Training your machine learning models properly

Machine learning (ML) is when algorithms learn from data to find patterns, make decisions and evaluate their performance using a specified dataset. This is useful for applications such as image analysis in remote sensing work. Recently, deep learning - a subclass of ML - has become increasingly popular for image processing and computer vision problems.

While ML models are becoming more utilised across a number of industries, from agriculture to mining, the models can only be as good as the dataset they are trained on. This means that generating a suitable dataset for training an ML model is of the utmost importance.

Let’s look at the process of collecting ML training data and what an ideal dataset looks like in the context of geospatial information systems (GIS) and remote sensing problem-solving applications.

Step 1: Identify your inputs and outputs

The first step towards building an ideal ML model is identifying the available input data sources and desired outputs. The usual input source in remote sensing projects is imagery, either satellite or aerial.

 

Next, we need to identify the output that we want to get from the ML model. 

Let’s look at three simple types of image recognition input sources that we can use to base our ML model off, and the outputs they give back:

  1. Image classification methods that output one class or label per image/tile. 
  2. Object detection methods that only focus on finding and output a bounding box approximation for objects of interest. 
  3. Instance segmentation approaches that classify each pixel in an image to the desired class. 

The figure below illustrates the various image recognition approaches:

images recognition approaches

Step 2: Finalise a training data collection protocol

Once we have shortlisted a ML approach for our project, the next step is to finalise a training data collection protocol. This protocol contains instructions on how to annotate the imagery. For example, if we are to pursue an object detection approach, we will need bounding boxes drawn around the features of interest and a class label assigned to each box. 

In the case of image segmentation, we will require precise polygons drawn around the objects of interest. There are a few considerations that should be in place for this step:

  • Define a clear and consistent protocol for naming and storing the image files and the corresponding shapefiles.
  • Define a clear set of instructions on what does or does not constitute an object of interest. For example, if we want to segment vegetation in Skysat imagery, we will need to manually digitise all the vegetation in an area of interest. Therefore, we must have clear guidelines for this digitisation exercise such as:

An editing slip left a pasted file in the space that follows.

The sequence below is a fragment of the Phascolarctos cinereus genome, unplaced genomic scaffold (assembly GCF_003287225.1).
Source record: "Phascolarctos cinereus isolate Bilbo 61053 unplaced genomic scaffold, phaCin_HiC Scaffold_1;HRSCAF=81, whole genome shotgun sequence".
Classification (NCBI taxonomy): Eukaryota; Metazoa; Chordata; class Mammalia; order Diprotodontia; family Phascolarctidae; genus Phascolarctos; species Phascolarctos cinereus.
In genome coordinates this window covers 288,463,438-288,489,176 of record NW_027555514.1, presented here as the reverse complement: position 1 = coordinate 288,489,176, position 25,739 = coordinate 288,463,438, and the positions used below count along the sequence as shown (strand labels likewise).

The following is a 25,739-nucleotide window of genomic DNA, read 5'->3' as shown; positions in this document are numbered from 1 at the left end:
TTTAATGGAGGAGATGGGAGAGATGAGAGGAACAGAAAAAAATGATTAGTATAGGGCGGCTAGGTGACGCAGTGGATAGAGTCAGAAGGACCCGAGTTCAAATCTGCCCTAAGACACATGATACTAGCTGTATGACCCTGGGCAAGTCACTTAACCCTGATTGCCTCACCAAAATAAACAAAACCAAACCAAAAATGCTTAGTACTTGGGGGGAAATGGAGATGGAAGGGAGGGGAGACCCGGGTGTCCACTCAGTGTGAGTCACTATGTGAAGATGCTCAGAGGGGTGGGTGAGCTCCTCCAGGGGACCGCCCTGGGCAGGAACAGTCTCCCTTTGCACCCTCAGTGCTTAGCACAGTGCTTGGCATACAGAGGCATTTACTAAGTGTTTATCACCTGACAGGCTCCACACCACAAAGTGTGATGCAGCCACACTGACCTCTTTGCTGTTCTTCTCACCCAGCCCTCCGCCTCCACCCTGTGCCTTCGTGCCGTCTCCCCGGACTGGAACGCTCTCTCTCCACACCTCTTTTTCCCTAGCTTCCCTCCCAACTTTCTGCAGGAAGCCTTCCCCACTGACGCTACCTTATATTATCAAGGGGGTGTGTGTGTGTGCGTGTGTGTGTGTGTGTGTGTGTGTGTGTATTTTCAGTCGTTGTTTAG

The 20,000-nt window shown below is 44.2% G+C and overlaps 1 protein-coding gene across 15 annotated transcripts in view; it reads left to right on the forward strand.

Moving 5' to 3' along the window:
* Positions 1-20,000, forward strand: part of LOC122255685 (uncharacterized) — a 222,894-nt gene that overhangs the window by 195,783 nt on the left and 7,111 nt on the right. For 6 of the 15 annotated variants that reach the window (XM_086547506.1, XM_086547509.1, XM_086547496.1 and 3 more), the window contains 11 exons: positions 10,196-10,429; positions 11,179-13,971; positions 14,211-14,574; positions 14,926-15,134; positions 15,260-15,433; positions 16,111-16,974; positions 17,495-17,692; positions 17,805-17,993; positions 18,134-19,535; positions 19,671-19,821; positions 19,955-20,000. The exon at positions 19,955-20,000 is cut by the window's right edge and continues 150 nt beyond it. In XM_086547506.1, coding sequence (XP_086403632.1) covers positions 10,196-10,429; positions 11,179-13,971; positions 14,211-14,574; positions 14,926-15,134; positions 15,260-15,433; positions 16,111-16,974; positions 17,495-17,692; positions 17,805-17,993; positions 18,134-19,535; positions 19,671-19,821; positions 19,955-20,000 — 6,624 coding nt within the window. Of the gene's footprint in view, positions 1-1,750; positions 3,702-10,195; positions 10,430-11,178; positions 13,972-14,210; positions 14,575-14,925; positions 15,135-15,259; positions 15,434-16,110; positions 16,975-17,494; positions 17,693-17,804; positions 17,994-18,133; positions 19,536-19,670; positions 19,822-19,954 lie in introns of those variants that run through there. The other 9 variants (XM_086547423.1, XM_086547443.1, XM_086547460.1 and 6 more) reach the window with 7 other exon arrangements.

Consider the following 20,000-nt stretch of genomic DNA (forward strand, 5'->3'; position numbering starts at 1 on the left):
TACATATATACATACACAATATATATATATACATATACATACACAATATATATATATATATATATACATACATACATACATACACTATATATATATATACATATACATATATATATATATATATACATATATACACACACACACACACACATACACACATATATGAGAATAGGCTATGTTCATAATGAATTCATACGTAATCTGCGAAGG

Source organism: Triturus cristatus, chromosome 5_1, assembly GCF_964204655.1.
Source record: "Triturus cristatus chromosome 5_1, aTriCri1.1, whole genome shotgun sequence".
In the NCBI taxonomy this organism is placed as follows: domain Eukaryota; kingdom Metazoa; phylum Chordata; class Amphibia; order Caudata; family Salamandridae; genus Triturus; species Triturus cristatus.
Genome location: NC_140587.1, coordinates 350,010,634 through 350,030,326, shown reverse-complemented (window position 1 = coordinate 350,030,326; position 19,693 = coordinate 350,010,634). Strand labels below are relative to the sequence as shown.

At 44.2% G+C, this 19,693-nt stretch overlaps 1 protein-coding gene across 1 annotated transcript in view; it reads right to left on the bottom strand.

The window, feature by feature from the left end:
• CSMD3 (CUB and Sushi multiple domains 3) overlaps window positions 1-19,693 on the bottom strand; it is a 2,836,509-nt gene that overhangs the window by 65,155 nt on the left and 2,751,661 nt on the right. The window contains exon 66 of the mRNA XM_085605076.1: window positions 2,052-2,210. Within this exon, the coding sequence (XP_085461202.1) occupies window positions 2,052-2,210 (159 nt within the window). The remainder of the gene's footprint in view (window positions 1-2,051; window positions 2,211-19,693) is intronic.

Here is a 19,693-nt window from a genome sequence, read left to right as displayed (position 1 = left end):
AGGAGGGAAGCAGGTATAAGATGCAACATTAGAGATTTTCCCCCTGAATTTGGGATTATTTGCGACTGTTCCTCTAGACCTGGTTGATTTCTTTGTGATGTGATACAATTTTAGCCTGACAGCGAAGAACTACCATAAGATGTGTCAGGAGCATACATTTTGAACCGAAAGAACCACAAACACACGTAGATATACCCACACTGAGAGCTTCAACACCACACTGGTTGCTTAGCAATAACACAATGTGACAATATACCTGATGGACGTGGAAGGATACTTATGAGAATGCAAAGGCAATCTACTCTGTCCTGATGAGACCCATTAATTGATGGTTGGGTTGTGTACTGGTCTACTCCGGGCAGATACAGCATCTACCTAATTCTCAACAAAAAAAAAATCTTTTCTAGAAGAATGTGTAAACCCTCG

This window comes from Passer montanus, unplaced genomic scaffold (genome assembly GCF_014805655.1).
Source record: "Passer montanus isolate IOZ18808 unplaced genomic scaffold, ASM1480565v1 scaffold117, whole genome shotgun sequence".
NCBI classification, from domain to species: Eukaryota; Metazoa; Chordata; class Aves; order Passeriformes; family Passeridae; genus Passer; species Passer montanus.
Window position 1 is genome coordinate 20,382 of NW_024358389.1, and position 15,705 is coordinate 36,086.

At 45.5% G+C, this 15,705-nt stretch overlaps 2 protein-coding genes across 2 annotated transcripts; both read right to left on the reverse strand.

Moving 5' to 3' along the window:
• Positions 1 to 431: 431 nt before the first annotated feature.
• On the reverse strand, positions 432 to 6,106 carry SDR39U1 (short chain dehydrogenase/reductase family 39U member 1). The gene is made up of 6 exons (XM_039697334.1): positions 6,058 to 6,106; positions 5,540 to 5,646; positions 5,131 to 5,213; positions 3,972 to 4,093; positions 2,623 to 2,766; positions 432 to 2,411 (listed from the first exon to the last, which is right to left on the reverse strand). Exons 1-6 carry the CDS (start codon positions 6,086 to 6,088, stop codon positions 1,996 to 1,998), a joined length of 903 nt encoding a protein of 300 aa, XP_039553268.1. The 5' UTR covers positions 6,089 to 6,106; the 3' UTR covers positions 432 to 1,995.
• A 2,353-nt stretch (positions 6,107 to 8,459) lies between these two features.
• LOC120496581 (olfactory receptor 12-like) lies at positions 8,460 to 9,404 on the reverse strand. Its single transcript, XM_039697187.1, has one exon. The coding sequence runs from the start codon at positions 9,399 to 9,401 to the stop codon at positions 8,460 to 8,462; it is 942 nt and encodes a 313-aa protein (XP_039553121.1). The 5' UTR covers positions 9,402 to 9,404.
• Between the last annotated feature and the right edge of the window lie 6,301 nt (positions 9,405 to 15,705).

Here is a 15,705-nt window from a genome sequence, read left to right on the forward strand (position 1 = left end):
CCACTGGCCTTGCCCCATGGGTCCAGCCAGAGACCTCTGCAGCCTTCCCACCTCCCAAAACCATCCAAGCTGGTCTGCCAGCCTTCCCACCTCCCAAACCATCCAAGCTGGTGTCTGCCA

• Should there be separate classes for different types of vegetation (eg. grass, bush, trees)?
    • Should we include shadows of trees in the tree class? 
    • How should we deal with ambiguous cases?
  • Consistency is key. If there are multiple people working together on a larger area of interest, there will always be inconsistencies as different users have different interpretations of data. Therefore, a quality assurance protocol should be in place. 

Step 3: Process the training data for training an ML model

Once we have identified the outcomes of a project and collected a suitable amount of data, we need to convert the dataset into a format that is compatible with our chosen ML model architecture. 

Let’s say we want to detect forest logging events using Planetscope imagery. The ML model would need to be trained on a dataset of before and after imagery, along with the identified ground truths of known logging events. When training a change detection model, the input data should be converted to an image pair of before and after rasters and the corresponding ground truth (GT) raster. 

The GT raster is a binary raster where 1 represents an occurrence of a logging event and 0 represents no change. The before and after images are 4-band (red, green, blue, and near-infrared) PlanetScope images. The dimensions of the image pairs and the associated GT should be identical. As a result, the input to the deep learning model is an 8-band composite raster along with the GT raster. 

Here is an example pair of before and after PlanetScope images with the manually digitised ground truth overlaid on the after image:

PlanetScope images

What does an ideal ML training dataset look like?

The following characteristics should be represented in the dataset prior to training your ML algorithm:

  • Quality: Clean data with no ambiguities.
  • Consistency: All the class definitions and digitisations are consistent.
  • Quantity: The more, the merrier! Complex problems need more training data.
  • Diversity: An ideal dataset should have varied samples of each class under different conditions (such as illumination, weather, etc.).

Want to find out what you can achieve with ML?

You have identified your project’s outcomes and have prepared a decent dataset for it. Get in touch with NGIS to discuss the prospects of using ML for your project.  

 

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About the author: Ammar Mahmood

Ammar is a Senior Data Scientist at NGIS Group.

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